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The Coronavirus Anxiety You're Feeling Right Now Is How I Feel All the Time With Chronic Illness

The novel coronavirus (COVID-19), a new viral strain in the coronavirus family, was recently declared a pandemic by the World Health Organization (WHO). According to the Centers for Disease Control and Prevention (CDC), symptoms of COVID-19 (like fever, cough or shortness of breath) can take anywhere from two days to two weeks to appear.

Many states and counties are limiting gatherings of large groups of people. Our local university has moved all classes for the rest of the semester online and many employers, especially in large companies, are asking employees to work remotely.

It feels like a lot of people are panicking right now about the implications of this illness. Healthy people are worried about their families getting sick but they are also worried about the isolation required to stop the virus from spreading.

What people don’t realize is this increased level of everyday anxiety is how chronically ill people feel all the time.

Of course I think we should be worried about COVID-19. But I also think we should be worried about all of the other viruses and flus circulating and claiming lives. A friend of mine recently pointed out that the truly alarming thing to her is how many people were apparently not washing their hands and using good hygiene before this. That comment really hit home for me. My husband (bless his heart) seemed surprised at how often and for how long he should be washing their hands. Not touching his face is a huge inconvenience. But all these things are good and important for stopping the spread of disease all the time, in every year.

I’ve heard a number of people saying how “stir crazy” they will become if they have to work from home for more than a couple days. In my experience, self-isolating is just a normal part of the winter months (and sometimes the warm months as well). I am grateful that most of my friends will tell me when they are sick so I can avoid being around them, but it seems like until now, most of them didn’t think about the effects isolation had on me. I too become restless when I have to stay home for days on end. I also need social interaction to be a healthy human being. It’s hard to make those decisions. For me, isolation leads to depression pretty quickly and depression can be a hard hole to get out of.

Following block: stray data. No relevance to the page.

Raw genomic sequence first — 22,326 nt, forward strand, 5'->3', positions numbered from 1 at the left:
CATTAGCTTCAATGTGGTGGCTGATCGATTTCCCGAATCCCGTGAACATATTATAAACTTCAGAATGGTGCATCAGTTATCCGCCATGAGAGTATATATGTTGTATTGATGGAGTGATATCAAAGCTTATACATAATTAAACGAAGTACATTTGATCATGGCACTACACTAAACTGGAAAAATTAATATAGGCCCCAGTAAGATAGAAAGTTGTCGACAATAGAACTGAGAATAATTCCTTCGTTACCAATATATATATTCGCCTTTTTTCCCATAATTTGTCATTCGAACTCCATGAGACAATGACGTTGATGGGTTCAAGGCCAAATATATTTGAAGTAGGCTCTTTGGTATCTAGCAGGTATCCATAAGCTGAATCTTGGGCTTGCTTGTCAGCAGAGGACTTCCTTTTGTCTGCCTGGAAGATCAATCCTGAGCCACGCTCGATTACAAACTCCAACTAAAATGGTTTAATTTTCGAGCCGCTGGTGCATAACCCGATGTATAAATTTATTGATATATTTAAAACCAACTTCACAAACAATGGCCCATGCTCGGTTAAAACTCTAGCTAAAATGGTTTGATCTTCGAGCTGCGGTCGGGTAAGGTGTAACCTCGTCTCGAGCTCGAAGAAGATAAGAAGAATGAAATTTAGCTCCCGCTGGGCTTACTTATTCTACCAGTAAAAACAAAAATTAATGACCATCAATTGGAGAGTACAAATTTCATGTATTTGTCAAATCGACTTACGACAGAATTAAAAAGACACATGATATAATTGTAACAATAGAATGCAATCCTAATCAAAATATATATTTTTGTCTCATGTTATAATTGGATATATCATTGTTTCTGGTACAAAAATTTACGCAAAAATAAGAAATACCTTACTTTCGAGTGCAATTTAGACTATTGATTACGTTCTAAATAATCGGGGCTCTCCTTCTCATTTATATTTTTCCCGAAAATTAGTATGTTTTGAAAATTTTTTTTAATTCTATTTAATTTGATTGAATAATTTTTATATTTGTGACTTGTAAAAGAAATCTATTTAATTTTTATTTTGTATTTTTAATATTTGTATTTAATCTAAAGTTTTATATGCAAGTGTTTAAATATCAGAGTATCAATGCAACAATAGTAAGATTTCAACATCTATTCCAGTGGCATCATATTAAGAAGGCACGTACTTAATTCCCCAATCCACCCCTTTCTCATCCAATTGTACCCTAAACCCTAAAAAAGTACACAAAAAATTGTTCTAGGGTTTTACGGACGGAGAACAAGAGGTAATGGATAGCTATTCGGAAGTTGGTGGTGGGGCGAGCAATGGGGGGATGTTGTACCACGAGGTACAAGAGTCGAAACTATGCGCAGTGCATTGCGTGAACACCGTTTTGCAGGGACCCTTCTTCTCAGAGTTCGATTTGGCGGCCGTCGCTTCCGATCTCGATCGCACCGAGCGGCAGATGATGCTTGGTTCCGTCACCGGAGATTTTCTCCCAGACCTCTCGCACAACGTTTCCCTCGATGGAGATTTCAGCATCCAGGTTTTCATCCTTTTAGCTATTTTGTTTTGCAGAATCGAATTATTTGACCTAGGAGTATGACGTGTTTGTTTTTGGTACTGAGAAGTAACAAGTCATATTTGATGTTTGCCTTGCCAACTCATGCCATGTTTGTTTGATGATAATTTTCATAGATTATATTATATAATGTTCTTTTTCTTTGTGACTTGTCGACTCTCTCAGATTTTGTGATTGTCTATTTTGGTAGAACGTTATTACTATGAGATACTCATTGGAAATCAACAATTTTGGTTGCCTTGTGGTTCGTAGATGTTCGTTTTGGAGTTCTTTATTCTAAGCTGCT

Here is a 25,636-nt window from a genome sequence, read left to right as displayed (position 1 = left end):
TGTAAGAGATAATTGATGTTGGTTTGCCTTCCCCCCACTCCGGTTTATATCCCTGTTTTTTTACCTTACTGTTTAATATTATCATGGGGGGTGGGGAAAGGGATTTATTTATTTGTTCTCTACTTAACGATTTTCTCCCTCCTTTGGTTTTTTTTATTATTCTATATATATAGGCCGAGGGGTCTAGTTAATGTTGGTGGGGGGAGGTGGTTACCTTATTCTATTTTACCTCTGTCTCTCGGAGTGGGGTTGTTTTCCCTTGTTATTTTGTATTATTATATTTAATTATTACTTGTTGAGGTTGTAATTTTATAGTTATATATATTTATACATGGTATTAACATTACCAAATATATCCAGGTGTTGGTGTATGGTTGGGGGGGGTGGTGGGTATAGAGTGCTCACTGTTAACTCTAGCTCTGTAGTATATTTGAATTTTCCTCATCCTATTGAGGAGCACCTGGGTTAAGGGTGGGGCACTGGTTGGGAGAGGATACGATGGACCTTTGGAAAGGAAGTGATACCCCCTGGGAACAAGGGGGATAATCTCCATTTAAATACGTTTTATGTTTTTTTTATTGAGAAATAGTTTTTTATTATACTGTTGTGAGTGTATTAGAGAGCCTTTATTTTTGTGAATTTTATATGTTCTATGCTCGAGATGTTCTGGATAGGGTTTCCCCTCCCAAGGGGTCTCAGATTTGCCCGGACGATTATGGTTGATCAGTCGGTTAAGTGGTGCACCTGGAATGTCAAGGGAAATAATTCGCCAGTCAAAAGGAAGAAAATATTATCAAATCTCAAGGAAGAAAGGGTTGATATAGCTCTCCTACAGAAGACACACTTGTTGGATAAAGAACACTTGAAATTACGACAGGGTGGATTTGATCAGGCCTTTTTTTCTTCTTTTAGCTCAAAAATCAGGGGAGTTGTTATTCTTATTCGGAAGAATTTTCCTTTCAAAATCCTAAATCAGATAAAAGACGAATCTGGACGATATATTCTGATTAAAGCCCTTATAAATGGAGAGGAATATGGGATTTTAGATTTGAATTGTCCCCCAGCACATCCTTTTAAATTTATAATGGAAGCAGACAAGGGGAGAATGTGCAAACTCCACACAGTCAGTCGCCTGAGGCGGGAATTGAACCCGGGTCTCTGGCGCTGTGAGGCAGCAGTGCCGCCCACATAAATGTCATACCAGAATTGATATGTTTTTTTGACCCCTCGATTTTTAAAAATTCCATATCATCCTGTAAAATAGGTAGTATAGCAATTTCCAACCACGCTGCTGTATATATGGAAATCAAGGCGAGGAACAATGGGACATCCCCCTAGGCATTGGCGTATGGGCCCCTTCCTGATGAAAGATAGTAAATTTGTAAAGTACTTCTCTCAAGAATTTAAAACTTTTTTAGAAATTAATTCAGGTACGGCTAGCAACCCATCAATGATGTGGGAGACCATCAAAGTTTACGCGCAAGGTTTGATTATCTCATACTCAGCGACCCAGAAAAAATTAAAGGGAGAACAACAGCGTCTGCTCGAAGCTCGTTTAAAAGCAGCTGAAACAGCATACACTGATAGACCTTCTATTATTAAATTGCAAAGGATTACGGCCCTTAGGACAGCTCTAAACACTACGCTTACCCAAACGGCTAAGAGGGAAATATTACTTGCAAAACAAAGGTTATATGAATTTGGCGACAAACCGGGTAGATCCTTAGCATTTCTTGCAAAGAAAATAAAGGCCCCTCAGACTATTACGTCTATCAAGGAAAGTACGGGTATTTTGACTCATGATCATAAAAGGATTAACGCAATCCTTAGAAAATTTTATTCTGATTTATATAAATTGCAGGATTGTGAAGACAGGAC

As a member of a vulnerable population, it’s hard to see the healthy people around me so out of touch with the reality I live with every day. I can’t possibly know what it would be like to become sick with COVID-19, so I won’t pretend to know anything about that. Instead let’s briefly talk about how I would experience the flu.

As vulnerable populations go, I’m a fairly mild case. I have mild asthma and several other chronic conditions that would impact this only tangentially. If I got the flu, I would probably not die. There’s a higher chance I would be hospitalized than a healthy person, but even that I could probably avoid through the use of inhalers and other medications. The main difference for me would be recovery time.

The average person recovers from the flu in one to two weeks. I would not. I typically have active symptoms for about twice as long as a healthy person and then the fatigue just continues on after that. I would be unable to do normal daily activities for probably about a month and then I would need to work my way back to normal activity levels slowly. By slowly, I mean that it could easily take another month or more before I am back to doing even basic things like dishes and cooking dinner without becoming exhausted.

This is my reality all the time.

This is what I face every single winter.

If you want a reason to get your flu shot, get it for people like me. Get it for the people who are much worse off than me. When the WHO or someone else develops a vaccine for COVID-19, get that too. Wash your hands and please, please, please stay home if you are sick.

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GettyImages photo via bunditinay